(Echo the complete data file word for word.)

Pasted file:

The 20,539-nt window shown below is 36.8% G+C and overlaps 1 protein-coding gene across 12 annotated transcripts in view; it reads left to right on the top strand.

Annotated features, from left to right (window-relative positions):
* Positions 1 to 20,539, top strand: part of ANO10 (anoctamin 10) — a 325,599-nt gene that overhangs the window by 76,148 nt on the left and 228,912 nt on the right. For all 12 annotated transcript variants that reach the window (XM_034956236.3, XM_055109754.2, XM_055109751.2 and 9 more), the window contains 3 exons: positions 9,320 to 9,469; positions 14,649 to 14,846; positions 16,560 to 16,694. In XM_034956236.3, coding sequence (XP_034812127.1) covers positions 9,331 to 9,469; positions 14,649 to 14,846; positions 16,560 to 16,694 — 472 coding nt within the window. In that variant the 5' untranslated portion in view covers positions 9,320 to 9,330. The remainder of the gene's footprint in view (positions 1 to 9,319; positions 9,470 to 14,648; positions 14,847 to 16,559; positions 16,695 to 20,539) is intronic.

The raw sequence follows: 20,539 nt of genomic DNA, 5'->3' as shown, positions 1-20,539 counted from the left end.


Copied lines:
The 20,539-nt window shown below is 36.8% G+C and overlaps 1 protein-coding gene across 12 annotated transcripts in view; it reads left to right on the top strand.

Annotated features, from left to right (window-relative positions):
* Positions 1 to 20,539, top strand: part of ANO10 (anoctamin 10) — a 325,599-nt gene that overhangs the window by 76,148 nt on the left and 228,912 nt on the right. For all 12 annotated transcript variants that reach the window (XM_034956236.3, XM_055109754.2, XM_055109751.2 and 9 more), the window contains 3 exons: positions 9,320 to 9,469; positions 14,649 to 14,846; positions 16,560 to 16,694. In XM_034956236.3, coding sequence (XP_034812127.1) covers positions 9,331 to 9,469; positions 14,649 to 14,846; positions 16,560 to 16,694 — 472 coding nt within the window. In that variant the 5' untranslated portion in view covers positions 9,320 to 9,330. The remainder of the gene's footprint in view (positions 1 to 9,319; positions 9,470 to 14,648; positions 14,847 to 16,559; positions 16,695 to 20,539) is intronic.

The raw sequence follows: 20,539 nt of genomic DNA, 5'->3' as shown, positions 1-20,539 counted from the left end.